This is the type of post I wish someone shared with me two years ago.
In corporate America I was a number. Make no mistake — you are too.
The truth of corporate life is that your worth to the company is 100% tied to your usefulness. Somewhere a manager has you as an expense in an excel spreadsheet. If you can’t be justified you can’t be kept, no matter how clever your water-cooler humor may be.
Corporations are the destinations degrees are designed for. In academia though your still a number — you’re tuition with legs while walking to the dining hall or lounging on the quad.
This is not a moral claim against these organizations. Still though, it makes sense that young people view startups as alluring escapes from feeling like a mere bead in an abacus.
We assume that the grass (and money) is plenty greener on the startup side of the fence.
As a founder of a startup you’re clearly no longer a number — you’ll be a person with a company! Your email signature will likely command respect. People will naturally invite you to speak at gatherings. You will be fawned over in the media. Investors will shower you with money because you ‘understand millennials’.
Everyone will reinforce the notion that you’re on an incredibly majestic Hero’s Journey into Unicorndom.
This will certainly feel better than being a number in an org chart, right?
Welcome to the Echochamber
For most first-time founders the transition transpires differently. Instead of working for themselves and building something meaningful, they end up working for the Echochamer.
The Echochamber is the collection of investors and accelerators who demand that you eat, sleep, and breathe your company at the expense of life.
It’s the startup press who will fudge realism for page views.
It’s the service provider emailing you after reading an article about your last fundraise.
It’s the ‘mentor’ who siphons equity and ego fixes for warm intros to nowhere.
The Echochamer takes down the clocks and strings up flashing lights on the walls of the startup casino. It will keep you attending events, reading its articles, taking coffee meetings, and shelling out cash4coworking.
You’ll keep doing it though because your life does not matter until you’re finally running an (unprofitable) unicorn.
The lesson for you is to not give in to the frothy hype of the Echochamber. Open your eyes to the implicitly self-interested relationships you will engage in while making a startup. Take advantage of opportunities that will benefit you but don’t let them take advantage of you.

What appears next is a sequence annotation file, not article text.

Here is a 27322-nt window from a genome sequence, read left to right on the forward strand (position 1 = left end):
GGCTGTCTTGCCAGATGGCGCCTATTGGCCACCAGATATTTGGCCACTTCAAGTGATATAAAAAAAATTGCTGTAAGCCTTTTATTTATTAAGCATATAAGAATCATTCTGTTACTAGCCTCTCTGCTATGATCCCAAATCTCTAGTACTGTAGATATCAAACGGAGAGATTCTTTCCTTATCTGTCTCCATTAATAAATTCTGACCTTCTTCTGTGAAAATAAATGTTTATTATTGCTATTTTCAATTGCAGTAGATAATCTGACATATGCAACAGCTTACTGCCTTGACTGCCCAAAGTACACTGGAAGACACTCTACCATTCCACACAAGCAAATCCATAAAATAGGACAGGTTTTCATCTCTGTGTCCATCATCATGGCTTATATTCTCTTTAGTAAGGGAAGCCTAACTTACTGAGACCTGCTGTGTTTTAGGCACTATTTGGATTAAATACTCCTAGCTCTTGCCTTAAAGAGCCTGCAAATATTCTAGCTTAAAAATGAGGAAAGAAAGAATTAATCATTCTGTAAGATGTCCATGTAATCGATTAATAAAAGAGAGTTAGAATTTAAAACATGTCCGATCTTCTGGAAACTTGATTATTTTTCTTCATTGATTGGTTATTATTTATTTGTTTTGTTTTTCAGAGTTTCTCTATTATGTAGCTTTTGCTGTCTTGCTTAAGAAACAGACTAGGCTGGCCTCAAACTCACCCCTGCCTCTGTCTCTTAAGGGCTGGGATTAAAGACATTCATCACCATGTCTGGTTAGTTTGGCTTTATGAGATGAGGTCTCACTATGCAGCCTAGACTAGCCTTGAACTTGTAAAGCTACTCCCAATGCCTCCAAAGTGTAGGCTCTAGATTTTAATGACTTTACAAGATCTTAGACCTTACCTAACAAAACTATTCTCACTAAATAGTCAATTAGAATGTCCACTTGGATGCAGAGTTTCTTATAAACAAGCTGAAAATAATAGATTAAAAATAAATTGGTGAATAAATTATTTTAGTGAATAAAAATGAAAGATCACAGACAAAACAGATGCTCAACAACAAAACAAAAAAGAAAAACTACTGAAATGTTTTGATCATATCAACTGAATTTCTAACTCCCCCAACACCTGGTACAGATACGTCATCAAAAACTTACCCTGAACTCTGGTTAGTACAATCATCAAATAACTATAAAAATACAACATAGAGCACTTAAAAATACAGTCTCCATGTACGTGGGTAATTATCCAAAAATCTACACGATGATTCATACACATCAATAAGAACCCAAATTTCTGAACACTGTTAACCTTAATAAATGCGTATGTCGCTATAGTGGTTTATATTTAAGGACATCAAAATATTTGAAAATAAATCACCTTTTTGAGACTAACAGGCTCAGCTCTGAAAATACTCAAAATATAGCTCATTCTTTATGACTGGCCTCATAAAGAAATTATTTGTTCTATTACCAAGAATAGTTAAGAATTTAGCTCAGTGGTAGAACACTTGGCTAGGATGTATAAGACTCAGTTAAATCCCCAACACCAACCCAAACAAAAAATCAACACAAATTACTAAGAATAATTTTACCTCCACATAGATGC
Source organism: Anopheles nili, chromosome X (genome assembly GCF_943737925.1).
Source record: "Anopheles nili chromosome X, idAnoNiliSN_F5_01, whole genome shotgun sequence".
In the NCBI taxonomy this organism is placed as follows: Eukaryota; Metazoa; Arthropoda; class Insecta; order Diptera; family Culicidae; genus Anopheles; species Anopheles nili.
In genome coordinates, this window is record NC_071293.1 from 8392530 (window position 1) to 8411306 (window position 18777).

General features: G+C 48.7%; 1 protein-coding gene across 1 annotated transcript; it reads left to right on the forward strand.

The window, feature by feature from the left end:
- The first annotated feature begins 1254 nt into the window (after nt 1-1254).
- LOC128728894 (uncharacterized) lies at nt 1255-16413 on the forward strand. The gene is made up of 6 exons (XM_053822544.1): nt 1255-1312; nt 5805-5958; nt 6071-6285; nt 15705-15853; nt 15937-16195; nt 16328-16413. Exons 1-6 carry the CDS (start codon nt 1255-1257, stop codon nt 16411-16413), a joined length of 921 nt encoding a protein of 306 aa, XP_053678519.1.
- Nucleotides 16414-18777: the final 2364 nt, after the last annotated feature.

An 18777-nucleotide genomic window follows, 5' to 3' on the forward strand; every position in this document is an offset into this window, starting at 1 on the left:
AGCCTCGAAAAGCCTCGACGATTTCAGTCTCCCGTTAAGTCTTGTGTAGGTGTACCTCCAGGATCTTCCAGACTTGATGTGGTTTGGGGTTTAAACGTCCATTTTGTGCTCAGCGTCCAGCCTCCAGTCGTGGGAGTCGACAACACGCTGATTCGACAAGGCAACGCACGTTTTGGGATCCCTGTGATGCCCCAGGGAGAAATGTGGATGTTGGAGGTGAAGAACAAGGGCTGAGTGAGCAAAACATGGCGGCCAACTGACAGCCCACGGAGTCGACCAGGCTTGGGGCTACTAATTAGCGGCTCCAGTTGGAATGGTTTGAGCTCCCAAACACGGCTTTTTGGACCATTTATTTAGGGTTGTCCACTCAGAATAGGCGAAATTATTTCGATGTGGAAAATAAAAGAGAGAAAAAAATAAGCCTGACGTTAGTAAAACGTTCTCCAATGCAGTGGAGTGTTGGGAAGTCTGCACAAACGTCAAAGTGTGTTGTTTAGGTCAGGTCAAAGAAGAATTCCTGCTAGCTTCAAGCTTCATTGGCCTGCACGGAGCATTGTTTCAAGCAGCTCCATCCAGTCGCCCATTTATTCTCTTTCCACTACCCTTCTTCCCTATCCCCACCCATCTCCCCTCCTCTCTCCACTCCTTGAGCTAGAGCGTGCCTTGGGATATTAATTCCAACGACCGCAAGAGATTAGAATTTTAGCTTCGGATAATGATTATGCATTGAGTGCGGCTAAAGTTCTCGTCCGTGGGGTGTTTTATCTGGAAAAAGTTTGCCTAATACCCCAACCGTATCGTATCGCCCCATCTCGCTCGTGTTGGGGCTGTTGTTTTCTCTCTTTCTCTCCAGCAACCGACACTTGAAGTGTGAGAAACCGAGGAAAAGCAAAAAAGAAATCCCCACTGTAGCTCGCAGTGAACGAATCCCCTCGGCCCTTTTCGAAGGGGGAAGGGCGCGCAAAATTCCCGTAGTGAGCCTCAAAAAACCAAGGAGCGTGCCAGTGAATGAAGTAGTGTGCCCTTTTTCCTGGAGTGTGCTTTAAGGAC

If you give into the flashing lights you’ll find yourself gambling away your twenties building a startup that should have been a tweet.
And sure this is easy enough advice to give, but you won’t implement it unless you solidify one critical mindset change.
You are not your startup
The Echochamer is designed to reinforce the notion that your self-worth is tightly coupled with how well your startup is doing on that particular day.
This is how it keeps existing. The first step in avoiding the Siren calls of the Echochamer is to sever any relationship between your self-worth and the financial outcomes of your startup.
That’s the lynchpin upon which mentally healthy founders can build lasting and powerful companies without suffering through self-imposed sabotages.
A failure to decouple the two will shred your P&L as swiftly as it lays waste to your mental health. You’ll be too defensive and retaliatory to agnostically look at what is working and what is not in your business in order to make it better. You won’t put your work in positions where it will be judged by critics. You’ll exist in an endless stealth mode. You’ll always be ‘crushing it’ until the day you’re not.
Soon after everyone stops inviting you to events and tweetstorming about your now broken company you’ll be left with nothing but a ragged mental landscape and some worthless common stock to show for it all.
My wish for the young & naive founder is simple: decouple your self-worth from the success (or failure) of your startup. Both your work and health will be better off as a result of the schism.